Avoir une araignée au plafond
Etre un peu fou, avoir des lubies, mais sans que ce comportement soit gĂŞnant ou dangereux pour les autres.

Bande-à-l’aise
Une personne insouciante, un je-m’en-foutiste, quelqu’un qui ne se tracasse jamais.

Changer l’eau des olives
Uriner (pour les hommes)

Consoler son café
Y ajouter de l’eau-de-vie où un alcool quelconque.

Écrire à Bismarck
Déféquer, faire caca, chier… A l’opposé, avoir le bouchon ficelé évoque des difficultés défécatoires.

Faire de la flanelle
Se dit de quelqu’un qui vient flâner dans un lupanar sans avoir l’intention de consommer l’une des demoiselles qui propose ses services.

Faire petite chapelle
Cette jolie expression venant du vieux français signifie dégrafer son corsage pour montrer ses seins.

Faire sa mouquette
Montrer son derrière, baisser son froc. Les fesses, elles, sont appelées les deux sœurs.
On ne le dit plus aujourd’hui, mais un joli postĂ©rieur fĂ©minin s’appelait autrefois un “suivez-moi jeune homme“.

Faire sa Sophie
Concernant une femme, se montrer hautaine, adopter une attitude méprisante, se la péter.

Fumer une souche
Moins connue que l’expression manger des pissenlits par la racine, celle-ci possède le même sens : être enterré.

Enculeur de mouches
C’est l’équivalent de cheveu coupé en quatre. On dit aussi chipoter sur des détails ou être extrêmement tatillon.

Manger du lard
DĂ©noncer, se mettre Ă  table. Certains mangent du lard avec ou chez les poulets.

S’embarquer sans biscuit
Faire preuve d’imprudence, prendre des risques, se lancer dans une aventure, oser…

Se ronger le cul Ă  la vinaigrette
Expression qui signifie simplement s’ennuyer.

PĂ©daler dans la choucroute:
Patauger, perdre ses moyens, perdre le fil de ses pensées

Quelques autres expressions imagées:

Laisser pisser le mérinos: laisser courir, laisser aller les choses, laisser faire.

S’en tamponner le coquillard: s’en moquer complètement (de quelqu’un ou quelque chose)

PĂ©ter dans la soie : ĂŞtre riche, vivre dans l’opulence

Tenir le crachoir : avoir le monopole de la conversation, parler longtemps

Alain

PS : si vous vous souvenez de quelques expressions imagées, faites moi signe et je les partagerai avec tout le monde. Merci.

 

Up up and away…

Birthdays are (most of the time) rather dull affairs. A cake, candles, a few cheers, and that’s it.
To celebrate my domestic partner’s red-letter day, I decided to take her for a ride… a hot-air balloon ride that is.
The first thing to remember about hot-air balloons is that (unlike bats) they take off shortly after sunrise, when there is a minimum of atmospheric turbulence.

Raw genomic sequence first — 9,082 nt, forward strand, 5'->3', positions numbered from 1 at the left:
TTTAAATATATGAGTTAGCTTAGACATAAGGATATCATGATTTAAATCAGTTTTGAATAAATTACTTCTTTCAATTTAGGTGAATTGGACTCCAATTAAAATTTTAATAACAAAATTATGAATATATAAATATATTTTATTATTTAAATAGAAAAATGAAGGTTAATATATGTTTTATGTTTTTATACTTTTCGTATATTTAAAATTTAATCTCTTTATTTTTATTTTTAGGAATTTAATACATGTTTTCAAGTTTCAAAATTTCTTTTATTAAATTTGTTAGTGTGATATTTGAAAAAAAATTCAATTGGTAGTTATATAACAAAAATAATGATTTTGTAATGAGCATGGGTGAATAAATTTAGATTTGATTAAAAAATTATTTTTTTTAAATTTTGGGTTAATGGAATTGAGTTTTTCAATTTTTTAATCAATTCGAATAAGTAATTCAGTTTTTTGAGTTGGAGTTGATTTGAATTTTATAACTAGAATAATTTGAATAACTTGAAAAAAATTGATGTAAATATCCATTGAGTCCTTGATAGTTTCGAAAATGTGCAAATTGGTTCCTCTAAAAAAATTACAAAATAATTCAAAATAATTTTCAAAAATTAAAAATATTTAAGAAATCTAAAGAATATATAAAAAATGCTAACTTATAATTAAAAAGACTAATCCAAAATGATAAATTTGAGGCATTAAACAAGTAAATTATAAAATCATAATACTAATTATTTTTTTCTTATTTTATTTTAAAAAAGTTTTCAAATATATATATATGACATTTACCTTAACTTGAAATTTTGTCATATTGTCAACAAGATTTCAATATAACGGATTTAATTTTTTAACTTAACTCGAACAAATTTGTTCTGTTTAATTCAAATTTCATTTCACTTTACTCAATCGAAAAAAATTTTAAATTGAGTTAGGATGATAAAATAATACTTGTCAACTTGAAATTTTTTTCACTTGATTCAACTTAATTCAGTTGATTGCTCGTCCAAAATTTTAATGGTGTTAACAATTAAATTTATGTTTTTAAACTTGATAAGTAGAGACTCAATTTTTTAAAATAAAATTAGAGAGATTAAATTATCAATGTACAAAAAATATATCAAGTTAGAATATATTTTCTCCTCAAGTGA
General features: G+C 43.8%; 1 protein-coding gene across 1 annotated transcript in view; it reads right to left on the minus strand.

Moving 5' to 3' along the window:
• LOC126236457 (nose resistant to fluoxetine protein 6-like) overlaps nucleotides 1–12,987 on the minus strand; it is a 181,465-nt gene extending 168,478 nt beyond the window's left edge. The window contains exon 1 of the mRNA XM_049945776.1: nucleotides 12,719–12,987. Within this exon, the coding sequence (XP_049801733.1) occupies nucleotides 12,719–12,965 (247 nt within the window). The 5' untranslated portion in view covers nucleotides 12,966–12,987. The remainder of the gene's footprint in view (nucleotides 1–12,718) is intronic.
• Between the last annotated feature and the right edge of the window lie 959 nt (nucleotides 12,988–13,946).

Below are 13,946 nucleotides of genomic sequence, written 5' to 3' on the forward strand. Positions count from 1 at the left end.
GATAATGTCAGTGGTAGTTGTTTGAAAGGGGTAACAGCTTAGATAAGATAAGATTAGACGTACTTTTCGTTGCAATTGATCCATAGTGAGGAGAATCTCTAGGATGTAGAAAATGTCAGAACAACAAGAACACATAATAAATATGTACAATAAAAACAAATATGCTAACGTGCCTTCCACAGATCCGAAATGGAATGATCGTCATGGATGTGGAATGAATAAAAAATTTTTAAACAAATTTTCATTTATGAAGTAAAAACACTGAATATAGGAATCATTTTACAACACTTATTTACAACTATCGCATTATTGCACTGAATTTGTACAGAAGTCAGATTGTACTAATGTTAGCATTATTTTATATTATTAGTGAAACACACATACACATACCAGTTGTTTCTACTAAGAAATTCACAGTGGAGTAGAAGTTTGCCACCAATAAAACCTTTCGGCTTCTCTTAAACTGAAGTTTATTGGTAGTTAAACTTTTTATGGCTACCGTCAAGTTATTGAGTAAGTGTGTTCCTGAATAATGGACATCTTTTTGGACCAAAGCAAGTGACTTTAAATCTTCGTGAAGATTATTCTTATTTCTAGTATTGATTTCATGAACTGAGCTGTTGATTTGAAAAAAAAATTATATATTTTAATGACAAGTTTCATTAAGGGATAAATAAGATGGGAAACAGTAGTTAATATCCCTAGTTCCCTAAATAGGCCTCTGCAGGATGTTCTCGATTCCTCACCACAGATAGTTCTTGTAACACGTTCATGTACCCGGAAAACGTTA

For her birthday, I had told my mate to take the day off, without giving her any specific details about my intentions. I added a little later that on that day we would have to get up early.
How early, she asked?
5:00 a.m. I said. Holy mackerel, she exclaimed (I assume) in Russian.

Sunrise on Saturday October 26 was around 7:20 a.m. and I had been asked to report at the departing location at 6:30 a.m.
The distance from San Rafael to Yountville is about 40 miles, or 50 minutes by car. This means that we would have to leave San Rafael at 5:30 a.m. This also meant that if we wanted to have any kind of breakfast we’d better get up before 5:00 a.m.
So we did, and after a light snack, we left San Rafael around 5:30 a.m. and arrived in Yountville around 6:30 a.m.

There, we were briefed about hot-air balloons.
We were told that a balloon consists of a large bag called the “envelope” and a “gondola” (or wicker basket) that carries passengers. An experienced pilot would steer the craft. There was never any mention of parachutes.
All of us (about 30 people) were subsequently assigned a balloon. Ours was called Tango.

After this brief meeting, we were led to the adjacent parking lot where the beasts were being groomed and inflated.
It was an impressive and noisy operation. Heated air (by the means of a giant fan) is forced into the balloon to make it buoyant, and like a sleepy colossus, it rises majestically.

Four balloons were inflated at the same time and were readied to take off. Some carried 4 people, some 6 and ours the largest of them all (250 000 cubic feet) carried 12 passengers, plus the pilot.

The takeoff was almost imperceptible. We rose slowly and gained altitude without ever having the feeling of moving.
To my surprise, I discovered that the sky above the Napa Valley was filled with balloons, or at least 20 of them. They floated and rose silently past us us like giant pumpkins.

We drifted through the Napa Valley for about an hour while being steered and entertained by a very chatty (too chatty) pilot.
He flew his contraption with the greatest of ease. He lowered and made it rise seemingly at will. To spur its steed, he intermittently fired a kind of giant flame-thrower that pushed hot air into the envelope, and the balloon rose obediently.
While flying the beast he was in permanent radio contact with earthbound roadies that were following us with a van.

After about one hour aloft, the pilot set his sights on a landing spot. He told his crew about it and summoned them to an open area.
Once there, he lowered his craft and threw a line to his men.
They grabbed it and like Lilliputians they pulled the balloon down while the pilot was busy deflating the envelope. Something not unlike a Zeppelin landing.
We touched ground around 8:30 a.m. Mission accomplished! One small step for man, one giant leap for mankind.

So, how did you like it, I asked my significant other.
I loved it, but I could have stayed up a little longer she said.
OK. Since you like it that much, on your next birthday I’ll send you up on a balloon around the world for eighty days. That should cool your jets for a while.

Alain

PS: To look at pictures of this event, turn the sound on, click on the “Home” link at the top of the page, and click again on “My photos” located on the right side of the page.